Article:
The hydraulic high pressure nebulization (HHPN) system is a totally new and effective sample introduction method in atomic spectrometry. The liquid sample is forced through a special nozzle with high pressure (5-40 MPa) generated by an HPLC pump. The nozzle involves a Pt-Ir plate with an orifice of 10-30 μm through which the constant flow (1-3 ml/min) of high pressure liquid produces a fine mist. The aerosol yield is more than 50%. The analyte solution is introduced with a probe feed valve through a sample loop into the high pressure solvent stream and passes along with the transport medium (water, organic solvent) to the nebulizing nozzle. This new sample introduction system was coupled with a flame atomic absorption spectrometry (FAAS) instrument to investigate the improvement of analytical performance compared to conventional pneumatic nebulization. As a consequence of the improved aerosol yield of HHPN, the sensitivity of FAAS is increased by factors of 2-3 and 6-8 on the basis of peak height and peak area of the transient analyte signal, respectively. The long-term (1-3 h) stability of the system is excellent. The RSD in the normal analytical working range is 1-2%, depending on the element. The droplet size distribution of aerosols produced by pneumatic and nebulization HHPN has been measured. In the case of HHPN the smaller droplet size explains the moderated matrix effect of 10-30% NaCl on the determination of Co, Cu, Mn, and Ni. In FAAS one of the advantages of HHPN sample introduction is the analysis of highly concentrated and viscous solutions. Many elements (e.g., Cr, Cu, Mn, Mo, V) have been quantified as traces in saturated pro analysi suprapure chemicals (2% LiBO2, 10% KH2PO4, 20% SbCl3 in 24% HCl, 30% NaCl, 50% MgSO4 · 7H2O, 60% Co(NO3)2, 85% H3PO4) and highly salted waste waters. Solutions were introduced without any difficulties because their higher viscosity was automatically compensated by the flow rate-regulated high-pressure pump. On the other hand, pneumatic nebulization of these samples was difficult or in some cases totally impossible.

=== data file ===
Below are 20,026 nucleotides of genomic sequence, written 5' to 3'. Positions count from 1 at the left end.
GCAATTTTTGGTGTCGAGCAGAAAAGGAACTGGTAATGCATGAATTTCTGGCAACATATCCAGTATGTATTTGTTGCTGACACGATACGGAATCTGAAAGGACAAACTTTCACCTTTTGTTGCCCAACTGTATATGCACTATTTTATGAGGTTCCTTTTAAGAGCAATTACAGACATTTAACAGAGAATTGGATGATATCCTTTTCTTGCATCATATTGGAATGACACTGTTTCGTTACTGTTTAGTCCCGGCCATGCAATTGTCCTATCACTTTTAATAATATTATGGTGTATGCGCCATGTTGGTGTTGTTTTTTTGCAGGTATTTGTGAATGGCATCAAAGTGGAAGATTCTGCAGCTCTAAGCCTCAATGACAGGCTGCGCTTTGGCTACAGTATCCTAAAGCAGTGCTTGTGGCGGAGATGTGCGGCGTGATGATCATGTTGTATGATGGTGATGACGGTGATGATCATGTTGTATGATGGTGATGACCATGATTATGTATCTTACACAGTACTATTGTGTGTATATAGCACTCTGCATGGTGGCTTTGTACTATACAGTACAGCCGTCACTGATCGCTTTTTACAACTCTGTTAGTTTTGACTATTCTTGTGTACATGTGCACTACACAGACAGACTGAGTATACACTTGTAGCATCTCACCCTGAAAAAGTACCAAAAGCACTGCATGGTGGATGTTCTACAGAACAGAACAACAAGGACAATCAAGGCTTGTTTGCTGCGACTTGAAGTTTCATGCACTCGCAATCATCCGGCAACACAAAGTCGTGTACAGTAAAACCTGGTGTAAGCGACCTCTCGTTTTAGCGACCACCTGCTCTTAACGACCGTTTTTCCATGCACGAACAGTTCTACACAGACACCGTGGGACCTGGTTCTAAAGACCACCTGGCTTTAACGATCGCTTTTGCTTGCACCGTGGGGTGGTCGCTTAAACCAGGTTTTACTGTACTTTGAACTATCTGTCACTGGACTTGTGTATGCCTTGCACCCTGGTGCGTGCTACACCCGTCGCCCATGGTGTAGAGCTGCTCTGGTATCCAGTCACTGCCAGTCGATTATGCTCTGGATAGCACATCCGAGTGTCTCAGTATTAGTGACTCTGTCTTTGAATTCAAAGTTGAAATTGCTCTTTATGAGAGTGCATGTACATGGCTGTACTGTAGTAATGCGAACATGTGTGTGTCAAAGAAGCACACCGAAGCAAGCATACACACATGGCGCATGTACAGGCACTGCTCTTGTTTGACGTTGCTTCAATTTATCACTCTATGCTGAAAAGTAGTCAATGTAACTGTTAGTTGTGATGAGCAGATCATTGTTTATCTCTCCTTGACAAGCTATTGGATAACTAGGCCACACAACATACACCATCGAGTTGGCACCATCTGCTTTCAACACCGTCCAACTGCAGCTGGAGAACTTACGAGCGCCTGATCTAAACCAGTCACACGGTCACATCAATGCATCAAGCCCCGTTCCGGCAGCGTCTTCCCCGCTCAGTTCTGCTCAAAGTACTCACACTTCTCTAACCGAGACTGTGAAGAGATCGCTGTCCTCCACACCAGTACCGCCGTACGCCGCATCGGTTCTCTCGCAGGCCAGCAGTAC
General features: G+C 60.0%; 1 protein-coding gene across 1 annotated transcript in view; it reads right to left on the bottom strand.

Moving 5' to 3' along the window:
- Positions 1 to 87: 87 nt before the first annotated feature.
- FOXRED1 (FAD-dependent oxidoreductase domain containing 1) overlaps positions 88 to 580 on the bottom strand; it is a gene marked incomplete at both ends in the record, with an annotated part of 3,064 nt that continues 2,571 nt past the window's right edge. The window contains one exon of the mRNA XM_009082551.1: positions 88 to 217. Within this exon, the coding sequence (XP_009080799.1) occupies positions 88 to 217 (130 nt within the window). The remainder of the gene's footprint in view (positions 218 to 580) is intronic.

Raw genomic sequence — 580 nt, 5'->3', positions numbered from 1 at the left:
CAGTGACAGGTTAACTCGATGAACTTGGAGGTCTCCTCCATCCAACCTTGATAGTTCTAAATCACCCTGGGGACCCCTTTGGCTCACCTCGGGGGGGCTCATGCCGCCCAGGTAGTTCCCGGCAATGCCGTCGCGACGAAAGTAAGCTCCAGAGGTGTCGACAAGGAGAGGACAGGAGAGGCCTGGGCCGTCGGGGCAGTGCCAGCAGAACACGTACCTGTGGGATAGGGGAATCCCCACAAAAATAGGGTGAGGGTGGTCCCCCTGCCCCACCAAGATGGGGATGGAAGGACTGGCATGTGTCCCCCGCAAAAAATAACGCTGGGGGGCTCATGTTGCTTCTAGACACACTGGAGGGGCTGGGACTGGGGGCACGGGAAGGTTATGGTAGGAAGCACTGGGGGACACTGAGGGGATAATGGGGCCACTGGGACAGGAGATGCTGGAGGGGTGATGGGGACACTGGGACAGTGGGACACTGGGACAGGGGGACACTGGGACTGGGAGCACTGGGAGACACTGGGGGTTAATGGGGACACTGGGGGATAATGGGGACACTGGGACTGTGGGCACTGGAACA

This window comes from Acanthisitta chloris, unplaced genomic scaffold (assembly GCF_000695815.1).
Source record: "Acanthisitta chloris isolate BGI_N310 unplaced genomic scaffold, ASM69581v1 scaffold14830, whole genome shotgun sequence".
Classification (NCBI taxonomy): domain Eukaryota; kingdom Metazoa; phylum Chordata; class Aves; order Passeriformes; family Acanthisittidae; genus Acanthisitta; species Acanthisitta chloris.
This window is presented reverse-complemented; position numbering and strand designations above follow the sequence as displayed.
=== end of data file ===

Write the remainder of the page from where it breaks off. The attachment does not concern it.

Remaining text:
ASJC Scopus subject areas
- Analytical Chemistry